Lisa MacLeod, minister of children, community and social services, said sweeping changes are necessary to clear the therapy wait list of 23,000 kids within 18 months and make the program fiscally sustainable.
“Today, almost three out of every four children who require autism supports continue to be stranded on wait lists,” she told reporters at a Feb. 6 news conference in Toronto. “We are introducing reforms to provide them with the fairness and equality they deserve.”
The Star consulted experts, advocates and government officials and websites to answer some questions about autism and what lies ahead for Ontario families.
Five regional centres across Ontario, including Holland Bloorview Kids Rehabilitation Hospital in Toronto, have behaviour analysts who are specially trained to diagnose children from about age 2.
Evidence shows that when children start behavioural intervention between ages 2 and 5, they gain improvements in cognitive and language development, are better prepared for school and have better long-term outcomes in adulthood, the ministry notes.
There are currently 2,400 children waiting — many for up to two years — for a publicly funded diagnosis from one of the five diagnostic hubs. Families unwilling to wait can pay for a diagnosis from a trained professional.
What is the government doing about the wait list for diagnosis?
The government has doubled funding for diagnostic hubs to $5.5 million over two years to ensure children are being diagnosed in a timely way.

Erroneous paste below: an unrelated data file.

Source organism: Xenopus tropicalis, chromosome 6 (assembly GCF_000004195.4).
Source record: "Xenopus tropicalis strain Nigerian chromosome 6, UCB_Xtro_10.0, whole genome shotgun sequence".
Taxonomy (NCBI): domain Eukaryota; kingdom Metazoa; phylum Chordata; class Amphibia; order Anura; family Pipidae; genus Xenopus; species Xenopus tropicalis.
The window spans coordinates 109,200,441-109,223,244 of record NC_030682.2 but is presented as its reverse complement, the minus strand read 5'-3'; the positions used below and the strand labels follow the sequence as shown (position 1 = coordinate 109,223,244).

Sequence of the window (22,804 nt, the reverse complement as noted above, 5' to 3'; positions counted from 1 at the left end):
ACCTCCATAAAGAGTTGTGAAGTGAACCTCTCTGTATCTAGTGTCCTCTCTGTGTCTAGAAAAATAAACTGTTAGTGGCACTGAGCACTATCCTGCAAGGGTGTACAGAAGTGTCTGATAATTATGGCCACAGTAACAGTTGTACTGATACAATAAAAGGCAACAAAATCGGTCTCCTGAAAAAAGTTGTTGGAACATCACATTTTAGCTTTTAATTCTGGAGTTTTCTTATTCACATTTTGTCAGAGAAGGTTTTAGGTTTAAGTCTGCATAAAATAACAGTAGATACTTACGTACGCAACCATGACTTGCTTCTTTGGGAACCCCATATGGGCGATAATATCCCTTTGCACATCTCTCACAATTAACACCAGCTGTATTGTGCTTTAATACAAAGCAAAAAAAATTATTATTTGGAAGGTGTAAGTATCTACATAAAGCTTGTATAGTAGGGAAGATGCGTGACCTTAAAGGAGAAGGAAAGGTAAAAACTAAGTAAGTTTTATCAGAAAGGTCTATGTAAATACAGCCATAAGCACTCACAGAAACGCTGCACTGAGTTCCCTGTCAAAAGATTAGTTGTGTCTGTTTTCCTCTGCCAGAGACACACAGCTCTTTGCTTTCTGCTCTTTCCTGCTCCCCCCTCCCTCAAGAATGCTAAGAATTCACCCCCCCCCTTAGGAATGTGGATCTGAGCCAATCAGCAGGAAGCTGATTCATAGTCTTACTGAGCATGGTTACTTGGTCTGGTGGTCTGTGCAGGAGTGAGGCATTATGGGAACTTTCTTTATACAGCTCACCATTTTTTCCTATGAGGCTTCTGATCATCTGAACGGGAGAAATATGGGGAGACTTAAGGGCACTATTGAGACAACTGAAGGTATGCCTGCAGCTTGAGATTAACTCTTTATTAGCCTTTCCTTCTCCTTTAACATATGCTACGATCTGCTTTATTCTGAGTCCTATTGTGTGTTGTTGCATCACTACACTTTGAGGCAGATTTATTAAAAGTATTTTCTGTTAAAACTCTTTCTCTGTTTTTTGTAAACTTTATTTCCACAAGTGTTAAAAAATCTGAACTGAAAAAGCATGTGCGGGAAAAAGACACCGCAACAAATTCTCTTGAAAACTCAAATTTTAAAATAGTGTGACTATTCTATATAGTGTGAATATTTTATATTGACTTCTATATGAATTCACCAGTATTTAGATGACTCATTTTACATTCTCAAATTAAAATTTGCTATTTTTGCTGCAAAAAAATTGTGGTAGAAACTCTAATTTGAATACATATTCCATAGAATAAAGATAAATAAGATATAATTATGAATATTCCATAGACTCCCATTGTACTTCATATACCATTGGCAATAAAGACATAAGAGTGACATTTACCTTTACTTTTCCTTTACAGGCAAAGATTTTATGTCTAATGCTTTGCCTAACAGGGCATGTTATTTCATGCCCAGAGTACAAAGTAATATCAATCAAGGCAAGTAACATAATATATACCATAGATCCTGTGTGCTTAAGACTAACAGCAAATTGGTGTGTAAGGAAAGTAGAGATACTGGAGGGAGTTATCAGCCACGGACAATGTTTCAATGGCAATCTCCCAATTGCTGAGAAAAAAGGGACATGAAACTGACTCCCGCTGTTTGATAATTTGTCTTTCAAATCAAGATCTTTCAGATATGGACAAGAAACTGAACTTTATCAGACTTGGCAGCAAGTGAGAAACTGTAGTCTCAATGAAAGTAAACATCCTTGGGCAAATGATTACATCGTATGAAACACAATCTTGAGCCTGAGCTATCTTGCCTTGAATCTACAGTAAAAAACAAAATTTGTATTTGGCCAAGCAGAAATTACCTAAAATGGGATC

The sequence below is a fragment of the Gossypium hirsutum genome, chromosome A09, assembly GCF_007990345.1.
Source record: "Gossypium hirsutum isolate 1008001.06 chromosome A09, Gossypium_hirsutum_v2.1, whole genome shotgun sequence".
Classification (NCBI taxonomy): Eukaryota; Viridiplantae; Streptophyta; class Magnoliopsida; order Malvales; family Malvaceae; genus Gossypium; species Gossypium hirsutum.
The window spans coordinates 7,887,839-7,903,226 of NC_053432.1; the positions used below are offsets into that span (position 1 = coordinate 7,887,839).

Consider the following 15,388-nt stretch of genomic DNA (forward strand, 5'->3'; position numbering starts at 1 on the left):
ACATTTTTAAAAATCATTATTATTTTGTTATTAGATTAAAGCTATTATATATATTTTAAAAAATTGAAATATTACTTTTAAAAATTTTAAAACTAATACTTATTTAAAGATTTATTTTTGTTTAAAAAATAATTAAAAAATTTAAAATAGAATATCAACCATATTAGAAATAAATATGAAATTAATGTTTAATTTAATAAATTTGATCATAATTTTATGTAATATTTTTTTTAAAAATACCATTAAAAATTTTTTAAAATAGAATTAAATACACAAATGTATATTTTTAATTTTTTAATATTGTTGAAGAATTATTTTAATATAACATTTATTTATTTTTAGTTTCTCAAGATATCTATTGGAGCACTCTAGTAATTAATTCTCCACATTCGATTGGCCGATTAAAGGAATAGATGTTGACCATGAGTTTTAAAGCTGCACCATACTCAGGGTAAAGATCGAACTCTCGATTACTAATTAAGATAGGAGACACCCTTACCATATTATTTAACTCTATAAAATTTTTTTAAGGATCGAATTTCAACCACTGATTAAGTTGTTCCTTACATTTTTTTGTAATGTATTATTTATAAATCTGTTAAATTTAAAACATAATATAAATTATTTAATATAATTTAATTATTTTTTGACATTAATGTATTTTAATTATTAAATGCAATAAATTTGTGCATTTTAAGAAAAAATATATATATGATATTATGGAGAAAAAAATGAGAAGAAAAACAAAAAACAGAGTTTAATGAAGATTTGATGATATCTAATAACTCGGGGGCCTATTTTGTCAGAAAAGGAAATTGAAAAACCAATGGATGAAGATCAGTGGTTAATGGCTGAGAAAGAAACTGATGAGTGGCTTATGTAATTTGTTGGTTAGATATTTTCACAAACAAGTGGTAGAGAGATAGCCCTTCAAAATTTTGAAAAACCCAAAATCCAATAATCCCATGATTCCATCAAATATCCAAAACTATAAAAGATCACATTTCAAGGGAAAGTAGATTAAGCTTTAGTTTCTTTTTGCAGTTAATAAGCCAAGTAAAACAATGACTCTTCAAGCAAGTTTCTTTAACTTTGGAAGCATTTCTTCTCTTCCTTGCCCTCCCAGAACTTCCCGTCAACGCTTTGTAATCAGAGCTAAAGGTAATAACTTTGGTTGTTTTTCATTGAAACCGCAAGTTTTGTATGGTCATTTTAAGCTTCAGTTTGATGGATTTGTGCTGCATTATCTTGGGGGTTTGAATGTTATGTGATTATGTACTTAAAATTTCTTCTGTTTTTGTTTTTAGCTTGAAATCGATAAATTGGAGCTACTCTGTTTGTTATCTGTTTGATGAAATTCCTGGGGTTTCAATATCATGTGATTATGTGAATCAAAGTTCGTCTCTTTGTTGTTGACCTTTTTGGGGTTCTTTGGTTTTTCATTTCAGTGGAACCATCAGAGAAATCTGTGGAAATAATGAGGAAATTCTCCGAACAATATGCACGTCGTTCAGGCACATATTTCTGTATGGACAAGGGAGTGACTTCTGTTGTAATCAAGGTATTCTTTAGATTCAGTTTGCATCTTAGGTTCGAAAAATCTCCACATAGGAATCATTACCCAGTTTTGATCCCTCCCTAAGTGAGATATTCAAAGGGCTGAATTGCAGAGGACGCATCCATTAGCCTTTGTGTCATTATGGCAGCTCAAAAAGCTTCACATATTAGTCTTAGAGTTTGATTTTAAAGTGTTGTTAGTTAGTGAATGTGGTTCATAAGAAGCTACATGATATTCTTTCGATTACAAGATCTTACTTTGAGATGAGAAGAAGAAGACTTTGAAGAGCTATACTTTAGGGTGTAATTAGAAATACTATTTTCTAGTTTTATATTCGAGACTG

How many children in Ontario have autism?
The latest research shows roughly 1 in 66 Ontario children have autism, or about 40,000 kids under age 18.
How many children are being treated now?
About 8,400 children are receiving needs-based treatment funded by the Ontario Autism Program, set up in 2017 by the previous Liberal government.
What is the bill for taxpayers?
The annual budget is $321 million. The government added an additional $100 million this year. But MacLeod has said it is one-time funding and changes are needed to make the program fair for families and sustainable for taxpayers.
What is Applied Behavioural Analysis, or ABA therapy?
ABA is the most effective evidence-based treatment for children with autism and is used with varying intensity, depending on a child’s needs.
The therapy uses repetition and positive reinforcement to help children master life and social skills, such as dressing and having a conversation. In intense intervention, therapists work one-on-one with children to break down skills into small teachable steps. Once a skill has been mastered, the therapist works on helping the child use the skill in a natural setting.
For example, a child may be taught to request a favourite toy during a therapy session and then be encouraged to repeat the skill during a play date.
How much does it cost?
Children diagnosed with moderate to severe autism may require between 20 and 40 hours a week of ABA therapy, which can cost between $50,000 and $80,000 a year.
What is a Board Certified Behaviour Analyst (BCBA)?
A BCBA holds a master’s degree in a related field such as psychology, behaviour analysis or education. To become “board certified,” — an American certification — individuals must complete about two years of formal training in behaviour analysis, 1,500 hours of supervised practice and pass board exams.
For some children, ABA therapy is overseen by a clinical supervisor with a PhD in behaviour analysis or related field.
How is the government planning to clear the therapy wait list?
Instead of needs-based funding for a few children, managed by regional service agencies, the government will give money directly to all families so they can choose the services they want.
Funding will be capped based on age and targeted to lower- and middle-income families.
How can the money be used?